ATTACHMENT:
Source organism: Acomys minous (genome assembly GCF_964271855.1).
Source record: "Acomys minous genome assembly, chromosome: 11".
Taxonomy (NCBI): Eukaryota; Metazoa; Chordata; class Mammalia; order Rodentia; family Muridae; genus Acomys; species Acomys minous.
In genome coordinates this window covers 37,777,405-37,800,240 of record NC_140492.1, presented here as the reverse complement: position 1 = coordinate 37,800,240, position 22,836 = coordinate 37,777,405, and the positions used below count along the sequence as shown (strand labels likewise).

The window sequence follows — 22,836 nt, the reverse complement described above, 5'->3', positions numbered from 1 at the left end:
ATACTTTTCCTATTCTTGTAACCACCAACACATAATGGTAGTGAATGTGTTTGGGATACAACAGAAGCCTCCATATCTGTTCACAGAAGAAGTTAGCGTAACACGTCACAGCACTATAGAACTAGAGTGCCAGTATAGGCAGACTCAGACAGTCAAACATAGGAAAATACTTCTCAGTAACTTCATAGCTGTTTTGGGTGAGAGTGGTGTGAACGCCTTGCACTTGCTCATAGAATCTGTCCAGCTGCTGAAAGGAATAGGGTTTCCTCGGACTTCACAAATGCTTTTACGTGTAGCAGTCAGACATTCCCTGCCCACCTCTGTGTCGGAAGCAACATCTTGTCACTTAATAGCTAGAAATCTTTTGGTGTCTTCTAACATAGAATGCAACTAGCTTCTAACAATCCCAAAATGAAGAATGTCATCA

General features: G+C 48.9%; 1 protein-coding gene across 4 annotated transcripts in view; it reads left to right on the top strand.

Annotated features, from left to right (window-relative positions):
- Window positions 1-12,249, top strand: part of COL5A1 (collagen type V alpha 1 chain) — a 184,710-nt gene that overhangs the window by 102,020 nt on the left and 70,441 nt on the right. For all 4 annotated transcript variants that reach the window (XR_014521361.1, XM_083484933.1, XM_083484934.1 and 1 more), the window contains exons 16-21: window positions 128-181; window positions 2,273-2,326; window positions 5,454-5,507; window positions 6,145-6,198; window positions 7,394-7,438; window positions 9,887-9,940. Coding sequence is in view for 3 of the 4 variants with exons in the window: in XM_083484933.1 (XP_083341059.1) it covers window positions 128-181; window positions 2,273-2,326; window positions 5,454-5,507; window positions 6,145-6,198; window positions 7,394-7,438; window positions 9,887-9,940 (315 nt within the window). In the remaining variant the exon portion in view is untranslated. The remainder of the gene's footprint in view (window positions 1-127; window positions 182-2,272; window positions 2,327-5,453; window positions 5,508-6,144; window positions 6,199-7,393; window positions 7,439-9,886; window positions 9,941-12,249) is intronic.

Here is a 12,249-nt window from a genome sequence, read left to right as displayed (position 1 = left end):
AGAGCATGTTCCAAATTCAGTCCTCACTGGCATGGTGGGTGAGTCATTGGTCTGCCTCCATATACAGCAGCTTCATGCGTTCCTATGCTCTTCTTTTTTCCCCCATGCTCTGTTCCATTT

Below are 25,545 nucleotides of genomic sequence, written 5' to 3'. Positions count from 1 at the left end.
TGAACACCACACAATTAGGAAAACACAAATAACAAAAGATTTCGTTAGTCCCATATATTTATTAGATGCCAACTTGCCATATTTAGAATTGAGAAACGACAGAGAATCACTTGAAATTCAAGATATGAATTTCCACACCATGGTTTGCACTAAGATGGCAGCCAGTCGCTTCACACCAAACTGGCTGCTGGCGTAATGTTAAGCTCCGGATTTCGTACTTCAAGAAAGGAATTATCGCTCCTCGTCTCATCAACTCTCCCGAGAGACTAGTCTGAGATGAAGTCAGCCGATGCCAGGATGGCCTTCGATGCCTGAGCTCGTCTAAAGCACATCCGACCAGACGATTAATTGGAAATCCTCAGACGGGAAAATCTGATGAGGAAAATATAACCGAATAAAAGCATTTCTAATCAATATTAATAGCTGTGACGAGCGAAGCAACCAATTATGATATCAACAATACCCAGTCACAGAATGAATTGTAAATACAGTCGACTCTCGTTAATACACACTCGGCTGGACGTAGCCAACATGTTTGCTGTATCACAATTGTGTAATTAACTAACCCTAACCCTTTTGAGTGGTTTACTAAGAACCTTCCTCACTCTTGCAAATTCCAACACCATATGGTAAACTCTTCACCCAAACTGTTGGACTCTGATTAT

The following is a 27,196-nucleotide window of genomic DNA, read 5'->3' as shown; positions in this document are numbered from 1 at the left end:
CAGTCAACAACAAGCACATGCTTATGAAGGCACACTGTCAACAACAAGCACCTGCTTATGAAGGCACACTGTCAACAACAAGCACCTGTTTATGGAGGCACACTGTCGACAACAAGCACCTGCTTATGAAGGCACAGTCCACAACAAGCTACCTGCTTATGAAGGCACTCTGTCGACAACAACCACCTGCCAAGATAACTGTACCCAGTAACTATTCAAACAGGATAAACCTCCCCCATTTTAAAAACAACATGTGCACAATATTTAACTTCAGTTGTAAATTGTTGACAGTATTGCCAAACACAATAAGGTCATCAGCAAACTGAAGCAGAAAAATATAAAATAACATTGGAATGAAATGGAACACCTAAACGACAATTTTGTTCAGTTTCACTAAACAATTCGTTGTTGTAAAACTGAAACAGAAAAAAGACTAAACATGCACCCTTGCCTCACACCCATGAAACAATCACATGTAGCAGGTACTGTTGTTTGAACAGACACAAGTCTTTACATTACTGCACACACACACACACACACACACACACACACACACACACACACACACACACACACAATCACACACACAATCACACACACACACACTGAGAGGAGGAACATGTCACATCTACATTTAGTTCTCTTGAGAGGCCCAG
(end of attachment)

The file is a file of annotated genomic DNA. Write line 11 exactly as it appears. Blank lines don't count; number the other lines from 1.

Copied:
AGAGCATGTTCCAAATTCAGTCCTCACTGGCATGGTGGGTGAGTCATTGGTCTGCCTCCATATACAGCAGCTTCATGCGTTCCTATGCTCTTCTTTTTTCCCCCATGCTCTGTTCCATTT